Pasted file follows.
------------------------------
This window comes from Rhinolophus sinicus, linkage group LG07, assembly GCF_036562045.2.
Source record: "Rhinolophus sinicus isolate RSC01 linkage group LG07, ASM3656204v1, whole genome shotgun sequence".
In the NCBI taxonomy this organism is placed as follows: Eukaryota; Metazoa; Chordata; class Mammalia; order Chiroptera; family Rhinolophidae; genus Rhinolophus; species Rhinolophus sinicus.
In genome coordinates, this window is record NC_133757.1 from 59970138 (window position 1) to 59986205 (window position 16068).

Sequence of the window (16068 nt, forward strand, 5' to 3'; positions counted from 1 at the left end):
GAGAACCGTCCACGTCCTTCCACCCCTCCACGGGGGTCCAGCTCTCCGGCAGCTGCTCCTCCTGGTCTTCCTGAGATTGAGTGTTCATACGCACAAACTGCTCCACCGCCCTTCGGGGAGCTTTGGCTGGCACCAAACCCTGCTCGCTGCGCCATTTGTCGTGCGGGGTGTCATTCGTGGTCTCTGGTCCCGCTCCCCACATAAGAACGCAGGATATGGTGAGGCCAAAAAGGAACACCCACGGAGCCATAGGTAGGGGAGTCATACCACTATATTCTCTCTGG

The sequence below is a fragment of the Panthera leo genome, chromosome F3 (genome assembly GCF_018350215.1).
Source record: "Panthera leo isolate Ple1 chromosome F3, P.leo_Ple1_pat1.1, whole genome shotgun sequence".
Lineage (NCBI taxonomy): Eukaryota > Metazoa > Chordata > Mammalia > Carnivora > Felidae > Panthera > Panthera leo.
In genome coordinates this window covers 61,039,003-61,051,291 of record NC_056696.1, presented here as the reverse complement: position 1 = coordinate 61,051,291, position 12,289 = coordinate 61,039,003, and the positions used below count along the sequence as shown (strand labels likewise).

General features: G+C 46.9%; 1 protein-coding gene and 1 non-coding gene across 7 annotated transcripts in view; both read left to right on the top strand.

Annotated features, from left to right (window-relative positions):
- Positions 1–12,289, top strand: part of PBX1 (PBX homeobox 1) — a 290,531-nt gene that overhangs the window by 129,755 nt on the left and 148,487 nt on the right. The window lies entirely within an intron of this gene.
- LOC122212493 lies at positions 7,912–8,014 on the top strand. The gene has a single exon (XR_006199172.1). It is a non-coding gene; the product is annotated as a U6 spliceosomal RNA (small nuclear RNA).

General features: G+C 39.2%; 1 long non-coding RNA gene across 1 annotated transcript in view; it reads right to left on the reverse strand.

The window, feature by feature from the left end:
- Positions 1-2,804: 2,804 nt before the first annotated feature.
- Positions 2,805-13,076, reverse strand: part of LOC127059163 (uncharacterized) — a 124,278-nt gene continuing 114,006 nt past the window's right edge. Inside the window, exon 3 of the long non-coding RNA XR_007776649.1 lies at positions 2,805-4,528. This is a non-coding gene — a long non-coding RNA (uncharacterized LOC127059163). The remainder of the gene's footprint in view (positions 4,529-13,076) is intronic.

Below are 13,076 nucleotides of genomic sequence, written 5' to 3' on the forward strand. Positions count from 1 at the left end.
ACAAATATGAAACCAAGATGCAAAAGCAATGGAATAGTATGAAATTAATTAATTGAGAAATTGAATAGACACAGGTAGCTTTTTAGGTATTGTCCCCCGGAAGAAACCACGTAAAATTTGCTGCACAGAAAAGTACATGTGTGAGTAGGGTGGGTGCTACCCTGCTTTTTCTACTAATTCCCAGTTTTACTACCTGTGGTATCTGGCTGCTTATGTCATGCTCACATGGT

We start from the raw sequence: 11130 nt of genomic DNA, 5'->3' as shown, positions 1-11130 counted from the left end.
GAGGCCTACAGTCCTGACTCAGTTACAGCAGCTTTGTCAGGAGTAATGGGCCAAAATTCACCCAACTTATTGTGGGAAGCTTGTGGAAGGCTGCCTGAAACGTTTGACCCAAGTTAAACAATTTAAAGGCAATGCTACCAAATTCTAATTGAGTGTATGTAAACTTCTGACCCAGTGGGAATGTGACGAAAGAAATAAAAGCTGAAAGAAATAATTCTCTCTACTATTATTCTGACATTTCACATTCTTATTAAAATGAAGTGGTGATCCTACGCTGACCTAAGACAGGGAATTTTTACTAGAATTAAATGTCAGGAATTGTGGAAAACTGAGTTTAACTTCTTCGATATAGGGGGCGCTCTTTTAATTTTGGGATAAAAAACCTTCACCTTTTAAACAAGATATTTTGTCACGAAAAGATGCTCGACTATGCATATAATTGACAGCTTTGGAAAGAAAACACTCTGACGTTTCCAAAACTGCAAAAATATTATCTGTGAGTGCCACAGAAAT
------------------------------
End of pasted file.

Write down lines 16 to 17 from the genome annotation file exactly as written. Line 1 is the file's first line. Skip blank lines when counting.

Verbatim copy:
The window, feature by feature from the left end:
- Positions 1-2,804: 2,804 nt before the first annotated feature.